David thinking Marketing Microsoft Web

The Keyword to Microsoft’s Search Success

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Too many people are wasting too much energy writing about the name for Microsoft’s new search engine—assuming there is going to be one, rather than made-over Windows Live Search. Kumo, Crapo, Frapo, Wacko—who cares? Microsoft could rebrand search Bill Gates, Steve Ballmer, Bozo the Clown or the Muffin Man. Right now, the name shouldn’t matter to anyone, nor will it make much difference against Google’s dominance. Microsoft must fundamentally change how search works.

Microsoft isn’t going to win the search wars with Google. They’re over. Microsoft lost. Continued failure is inevitable as long as Microsoft plays by Google’s rules. Microsoft must set new rules, apply the David thinking I blogged about last week. To recap: In the classic Biblical account of David versus Goliath, the sheep herder changed the rules. He fought from his strengths, using tools familiar to him, rather than engaging Goliath by rules and accoutrements that favored the warrior.

There is some hope Microsoft will apply David thinking, assuming Advertising Age is right as usual. Yesterday, AdAge reported that Microsoft would spend “$80 million to $100 million” on a new search marketing campaign. Well, hot damn, it’s about time Microsoft put some more moolah selling search.

Marketing matters. Plenty. There is evidence. In September 2007, when Ask.com heavily advertised on TV, its US share of searches increased 10.2 percent month on month, according to ComScore. The same month, all other major search engines declined, even Google. Ask.com’s brief search share surge lasted about as long as the TV ad campaign.

Already, Microsoft is seeing benefits from its “Laptop Hunters” marketing campaign, in brand perception against Apple and real sales for Windows PCs. That should be lesson enough about the importance of marketing, particularly when establishing a new brand.

According to AdAge, the new marketing campaign will “focus on planting the idea that today’s search engines don’t work as well as consumers previously thought by asking them whether search (aka Google) really solves their problems.”

Microsoft sang this tune before, many times promising to make search more like asking questions. The concept is right, and the approach is one Google will never take. It’s David thinking marketing that could be a whole lot better if Microsoft were to back it up with meaningful technology.

In the battle between David and Goliath, the warrior brought forth the tools of his trade—the shield and sword. In an engagement fought by Goliath’s rules, these weapons surely would have defeated David. But by David’s rules, Goliath’s weapons made him weaker. He moved slower but with great confidence because of protections against similar combat gear. By contrast, David moved quickly and using a slingshot could stay outside Goliath’s reach. More importantly, David could strike where Goliath was vulnerable: His forehead.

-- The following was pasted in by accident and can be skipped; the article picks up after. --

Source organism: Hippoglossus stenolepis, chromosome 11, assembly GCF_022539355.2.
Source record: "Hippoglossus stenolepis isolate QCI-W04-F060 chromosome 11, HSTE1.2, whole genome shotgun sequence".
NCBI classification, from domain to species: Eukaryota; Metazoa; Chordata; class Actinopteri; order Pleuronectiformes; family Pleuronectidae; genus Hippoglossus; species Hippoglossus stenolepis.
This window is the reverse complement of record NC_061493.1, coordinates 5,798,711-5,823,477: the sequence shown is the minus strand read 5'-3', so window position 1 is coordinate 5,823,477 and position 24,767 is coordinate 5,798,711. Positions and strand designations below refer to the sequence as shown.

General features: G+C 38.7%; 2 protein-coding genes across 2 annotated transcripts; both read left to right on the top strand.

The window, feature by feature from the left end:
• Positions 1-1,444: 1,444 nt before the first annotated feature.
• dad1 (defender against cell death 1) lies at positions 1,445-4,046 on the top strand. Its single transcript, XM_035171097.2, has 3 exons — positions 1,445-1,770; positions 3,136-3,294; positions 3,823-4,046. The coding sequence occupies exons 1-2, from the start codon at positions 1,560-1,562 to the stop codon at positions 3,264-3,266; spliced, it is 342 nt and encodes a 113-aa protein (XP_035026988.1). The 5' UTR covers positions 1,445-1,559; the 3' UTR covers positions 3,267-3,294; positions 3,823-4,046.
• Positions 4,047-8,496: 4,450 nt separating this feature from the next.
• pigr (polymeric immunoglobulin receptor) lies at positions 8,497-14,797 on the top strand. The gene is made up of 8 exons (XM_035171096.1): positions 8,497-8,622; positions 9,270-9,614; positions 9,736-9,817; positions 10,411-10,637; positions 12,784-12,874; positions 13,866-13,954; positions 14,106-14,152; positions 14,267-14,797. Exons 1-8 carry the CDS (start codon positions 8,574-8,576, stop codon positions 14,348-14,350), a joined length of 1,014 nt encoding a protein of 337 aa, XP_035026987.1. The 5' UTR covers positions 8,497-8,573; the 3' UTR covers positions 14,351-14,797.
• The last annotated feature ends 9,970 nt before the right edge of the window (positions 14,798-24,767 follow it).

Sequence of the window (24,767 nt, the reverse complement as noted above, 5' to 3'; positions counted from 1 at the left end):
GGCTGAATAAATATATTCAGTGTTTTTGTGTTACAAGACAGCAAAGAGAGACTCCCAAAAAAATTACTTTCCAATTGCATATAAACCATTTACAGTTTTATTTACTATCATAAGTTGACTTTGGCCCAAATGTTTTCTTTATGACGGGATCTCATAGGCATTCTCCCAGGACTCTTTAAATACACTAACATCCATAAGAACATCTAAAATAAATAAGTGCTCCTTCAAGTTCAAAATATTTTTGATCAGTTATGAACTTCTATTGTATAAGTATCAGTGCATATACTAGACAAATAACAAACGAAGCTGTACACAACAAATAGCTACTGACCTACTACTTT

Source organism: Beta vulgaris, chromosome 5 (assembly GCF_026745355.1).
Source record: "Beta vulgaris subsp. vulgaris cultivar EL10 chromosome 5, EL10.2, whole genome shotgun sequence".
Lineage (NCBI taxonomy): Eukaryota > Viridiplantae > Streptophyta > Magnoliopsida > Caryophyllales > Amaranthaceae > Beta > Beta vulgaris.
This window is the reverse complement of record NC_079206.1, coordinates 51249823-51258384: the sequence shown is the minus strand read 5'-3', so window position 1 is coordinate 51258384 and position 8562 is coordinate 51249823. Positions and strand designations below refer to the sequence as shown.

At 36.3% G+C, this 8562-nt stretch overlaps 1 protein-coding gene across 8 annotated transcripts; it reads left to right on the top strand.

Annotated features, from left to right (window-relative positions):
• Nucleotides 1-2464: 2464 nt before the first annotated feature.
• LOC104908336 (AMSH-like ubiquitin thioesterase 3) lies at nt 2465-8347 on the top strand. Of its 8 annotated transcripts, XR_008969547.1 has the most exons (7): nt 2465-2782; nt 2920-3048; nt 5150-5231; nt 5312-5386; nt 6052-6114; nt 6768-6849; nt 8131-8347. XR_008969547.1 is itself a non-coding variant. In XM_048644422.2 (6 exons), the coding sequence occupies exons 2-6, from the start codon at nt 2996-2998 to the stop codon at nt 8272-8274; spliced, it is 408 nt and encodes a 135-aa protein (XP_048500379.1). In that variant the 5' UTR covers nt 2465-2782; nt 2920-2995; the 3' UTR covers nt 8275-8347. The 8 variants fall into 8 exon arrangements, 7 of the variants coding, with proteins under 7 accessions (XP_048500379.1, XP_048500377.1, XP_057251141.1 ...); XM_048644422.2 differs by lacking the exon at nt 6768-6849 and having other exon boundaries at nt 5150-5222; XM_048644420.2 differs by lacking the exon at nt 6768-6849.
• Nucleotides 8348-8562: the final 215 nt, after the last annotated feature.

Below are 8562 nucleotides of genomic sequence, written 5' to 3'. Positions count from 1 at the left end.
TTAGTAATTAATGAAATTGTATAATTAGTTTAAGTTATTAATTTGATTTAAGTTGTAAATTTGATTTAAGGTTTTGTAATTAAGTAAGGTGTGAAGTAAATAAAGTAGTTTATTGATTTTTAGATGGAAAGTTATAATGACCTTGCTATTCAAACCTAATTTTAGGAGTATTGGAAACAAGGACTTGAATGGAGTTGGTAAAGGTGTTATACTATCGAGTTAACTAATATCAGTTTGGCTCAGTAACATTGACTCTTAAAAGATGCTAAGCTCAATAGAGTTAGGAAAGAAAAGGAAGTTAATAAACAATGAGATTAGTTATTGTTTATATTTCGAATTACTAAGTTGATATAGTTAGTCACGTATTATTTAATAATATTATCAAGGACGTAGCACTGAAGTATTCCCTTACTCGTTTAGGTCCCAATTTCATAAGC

Google’s situation isn’t that far removed from Goliath’s. The search/informational company’s strength is its weakness: Keywords. Google’s core business is keyword search. Microsoft’s marketing pitch could be rule chaanging if the new search engine fundamentally changes the rules of search. Google can’t so easily give up keywords, because of how its search technology works and the massive economy built up around keywords.

Microsoft has little to lose, given its search share has hovered around 8 percent in the United States, according to ComScore. Google’s share was over 64 percent in April and higher in some other countries.

The name of Microsoft’s new search engine really is meanignless. The marketing campaign will build brand awareness. But there must be substance behind the marketing. Microsoft must engage Google by new rules that make search more meaningful by removing the keyword ball and chain. Keyword search is good for Google’s business model, not so good for making search truly usable.

It’s time for Microsoft to think like David and change the rules. I do plan on being at the D7 Conference on Thursday when Microsoft CEO Steve Ballmer unveils the new name—assuming the announcement rumors are true. Will he be bold like David or bow before Goliath?


  1. billybob says on May 27, 2009

    What would search be without keywords? Many people have tried natural language search and it just does not work and takes more typing than just keywords. Even if you have natural language search, the adverts are sold based on keywords.

    Unless they pull something truly revolutionary out of their hat, this is going to be yet another rebranding / relaunch of their failed me-too product.

    Ballmer is really having trouble removing Google’s air supply. Why don’t they just force a Windows update which blocks Google? I recon it would be 1-2 years before the justice system caught up, but by then Google should be out of business. They could then charge people to appear in the natural rankings to cover the fine.

  2. Richard says on May 27, 2009

    They just don’t get it. Advertising might give them a bump short term, but it won’t help long term. Fancy natural language search might be a nice holy grail, but (as billybob said) keyword search is still where it’s at.

    Suggestion: Better search results. That’s how Google got to be dominant. I see lots of bogus links at the top of Google’s results, so there’s certainly room to improve, and if they do improve, the traffic will come. I don’t hear anyone talking about this at all. Let’s not become so enamored with features or marketing that we forget the basic quality of what we do provide.

    Attempting to categorize search results, similar to what Alta Vista tried years ago, would be terrific. Just don’t ignore the fact that (for intents and purposes) Alta Vista’s dead.

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